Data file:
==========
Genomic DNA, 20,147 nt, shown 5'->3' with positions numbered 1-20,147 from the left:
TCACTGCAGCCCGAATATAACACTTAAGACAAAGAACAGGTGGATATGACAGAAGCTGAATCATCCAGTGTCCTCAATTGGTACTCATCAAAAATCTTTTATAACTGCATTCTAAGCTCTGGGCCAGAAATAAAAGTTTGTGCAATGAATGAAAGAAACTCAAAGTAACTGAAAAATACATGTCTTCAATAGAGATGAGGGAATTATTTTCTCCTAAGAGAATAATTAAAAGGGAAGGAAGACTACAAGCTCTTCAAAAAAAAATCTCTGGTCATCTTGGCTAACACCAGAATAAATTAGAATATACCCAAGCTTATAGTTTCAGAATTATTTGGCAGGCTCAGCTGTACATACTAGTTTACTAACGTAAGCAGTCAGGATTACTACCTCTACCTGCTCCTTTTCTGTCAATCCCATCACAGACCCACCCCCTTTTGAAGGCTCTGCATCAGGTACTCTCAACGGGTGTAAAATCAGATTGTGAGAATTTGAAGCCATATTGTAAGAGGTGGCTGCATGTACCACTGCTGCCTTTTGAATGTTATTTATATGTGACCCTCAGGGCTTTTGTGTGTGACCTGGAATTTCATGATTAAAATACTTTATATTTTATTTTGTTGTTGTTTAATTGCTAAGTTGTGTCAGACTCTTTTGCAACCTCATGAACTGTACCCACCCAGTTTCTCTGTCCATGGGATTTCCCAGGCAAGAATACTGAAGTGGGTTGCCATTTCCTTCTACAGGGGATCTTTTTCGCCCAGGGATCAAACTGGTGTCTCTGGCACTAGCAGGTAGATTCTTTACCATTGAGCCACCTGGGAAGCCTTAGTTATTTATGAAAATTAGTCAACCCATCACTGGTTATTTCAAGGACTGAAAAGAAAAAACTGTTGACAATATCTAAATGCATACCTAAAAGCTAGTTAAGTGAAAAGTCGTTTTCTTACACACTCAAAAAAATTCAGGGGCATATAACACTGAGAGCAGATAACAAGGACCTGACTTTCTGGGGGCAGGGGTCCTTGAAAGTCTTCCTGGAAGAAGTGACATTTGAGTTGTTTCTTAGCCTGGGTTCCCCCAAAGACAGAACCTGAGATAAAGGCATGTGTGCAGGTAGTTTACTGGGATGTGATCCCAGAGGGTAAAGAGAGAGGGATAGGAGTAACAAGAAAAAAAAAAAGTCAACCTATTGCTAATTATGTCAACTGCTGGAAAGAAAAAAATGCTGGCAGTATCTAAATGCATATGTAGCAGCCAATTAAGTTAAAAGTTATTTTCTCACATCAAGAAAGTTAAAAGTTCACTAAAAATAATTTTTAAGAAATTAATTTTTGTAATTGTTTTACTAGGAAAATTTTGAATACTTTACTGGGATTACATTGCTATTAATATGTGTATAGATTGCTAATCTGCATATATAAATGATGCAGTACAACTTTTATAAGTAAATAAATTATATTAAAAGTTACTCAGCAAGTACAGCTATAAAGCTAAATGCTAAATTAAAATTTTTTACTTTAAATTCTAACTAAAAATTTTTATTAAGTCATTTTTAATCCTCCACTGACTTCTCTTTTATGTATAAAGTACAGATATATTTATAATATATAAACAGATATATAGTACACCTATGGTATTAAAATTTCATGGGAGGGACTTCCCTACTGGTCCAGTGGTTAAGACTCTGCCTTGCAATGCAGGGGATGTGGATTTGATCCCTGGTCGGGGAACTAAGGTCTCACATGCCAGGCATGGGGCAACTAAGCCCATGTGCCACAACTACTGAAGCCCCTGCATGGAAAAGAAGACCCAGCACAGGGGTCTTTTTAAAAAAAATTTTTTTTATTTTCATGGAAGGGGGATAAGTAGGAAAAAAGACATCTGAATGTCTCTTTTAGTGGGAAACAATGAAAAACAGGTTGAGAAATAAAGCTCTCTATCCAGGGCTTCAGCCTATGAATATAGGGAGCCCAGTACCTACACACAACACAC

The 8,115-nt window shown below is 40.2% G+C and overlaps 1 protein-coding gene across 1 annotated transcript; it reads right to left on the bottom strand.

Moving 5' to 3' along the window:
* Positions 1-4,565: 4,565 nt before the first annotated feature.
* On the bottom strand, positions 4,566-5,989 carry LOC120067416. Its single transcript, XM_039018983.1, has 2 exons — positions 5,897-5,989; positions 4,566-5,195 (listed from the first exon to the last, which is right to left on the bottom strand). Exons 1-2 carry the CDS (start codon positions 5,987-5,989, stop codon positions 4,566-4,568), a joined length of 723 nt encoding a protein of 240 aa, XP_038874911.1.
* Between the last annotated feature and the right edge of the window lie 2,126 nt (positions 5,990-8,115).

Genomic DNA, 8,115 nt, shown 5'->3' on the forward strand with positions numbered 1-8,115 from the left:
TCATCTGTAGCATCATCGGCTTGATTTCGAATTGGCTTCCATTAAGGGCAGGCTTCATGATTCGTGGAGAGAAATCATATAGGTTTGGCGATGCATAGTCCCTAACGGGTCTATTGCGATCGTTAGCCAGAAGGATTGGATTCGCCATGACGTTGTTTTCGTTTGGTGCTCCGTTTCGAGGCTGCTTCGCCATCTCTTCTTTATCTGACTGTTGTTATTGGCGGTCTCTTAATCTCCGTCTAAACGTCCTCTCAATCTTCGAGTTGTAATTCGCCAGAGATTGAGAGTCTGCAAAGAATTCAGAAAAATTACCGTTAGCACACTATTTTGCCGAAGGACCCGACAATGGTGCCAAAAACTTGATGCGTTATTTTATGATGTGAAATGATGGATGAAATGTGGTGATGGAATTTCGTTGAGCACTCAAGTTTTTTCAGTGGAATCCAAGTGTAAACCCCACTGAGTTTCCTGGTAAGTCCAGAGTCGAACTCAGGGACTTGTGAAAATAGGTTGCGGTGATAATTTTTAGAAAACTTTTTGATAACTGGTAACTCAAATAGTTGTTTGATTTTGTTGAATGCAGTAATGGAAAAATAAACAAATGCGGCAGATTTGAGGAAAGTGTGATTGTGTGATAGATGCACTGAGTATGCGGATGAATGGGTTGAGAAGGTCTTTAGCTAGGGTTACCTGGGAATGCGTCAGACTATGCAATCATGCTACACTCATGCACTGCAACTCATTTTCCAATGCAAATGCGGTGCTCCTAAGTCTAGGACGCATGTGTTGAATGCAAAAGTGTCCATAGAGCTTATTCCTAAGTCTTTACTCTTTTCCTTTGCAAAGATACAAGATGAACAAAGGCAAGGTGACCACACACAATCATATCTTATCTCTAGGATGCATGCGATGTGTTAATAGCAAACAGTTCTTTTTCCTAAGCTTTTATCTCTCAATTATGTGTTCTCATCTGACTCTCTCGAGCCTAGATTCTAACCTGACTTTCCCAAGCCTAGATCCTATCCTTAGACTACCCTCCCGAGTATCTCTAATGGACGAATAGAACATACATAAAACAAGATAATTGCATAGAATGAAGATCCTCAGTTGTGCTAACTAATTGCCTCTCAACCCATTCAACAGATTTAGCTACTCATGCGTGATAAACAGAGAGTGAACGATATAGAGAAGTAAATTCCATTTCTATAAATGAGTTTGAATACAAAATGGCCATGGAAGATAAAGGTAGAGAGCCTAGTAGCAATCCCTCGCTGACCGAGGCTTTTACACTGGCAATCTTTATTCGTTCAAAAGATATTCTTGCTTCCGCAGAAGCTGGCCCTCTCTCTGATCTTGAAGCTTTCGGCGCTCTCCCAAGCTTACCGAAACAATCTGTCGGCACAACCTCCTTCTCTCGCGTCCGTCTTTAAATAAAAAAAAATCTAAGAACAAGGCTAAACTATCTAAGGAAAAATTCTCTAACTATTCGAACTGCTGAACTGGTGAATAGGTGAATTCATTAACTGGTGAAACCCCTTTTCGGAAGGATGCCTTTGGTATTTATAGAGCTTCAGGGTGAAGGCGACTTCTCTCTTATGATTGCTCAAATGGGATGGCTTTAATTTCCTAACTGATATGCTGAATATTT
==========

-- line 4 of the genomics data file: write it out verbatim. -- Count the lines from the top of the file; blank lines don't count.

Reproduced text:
Moving 5' to 3' along the window: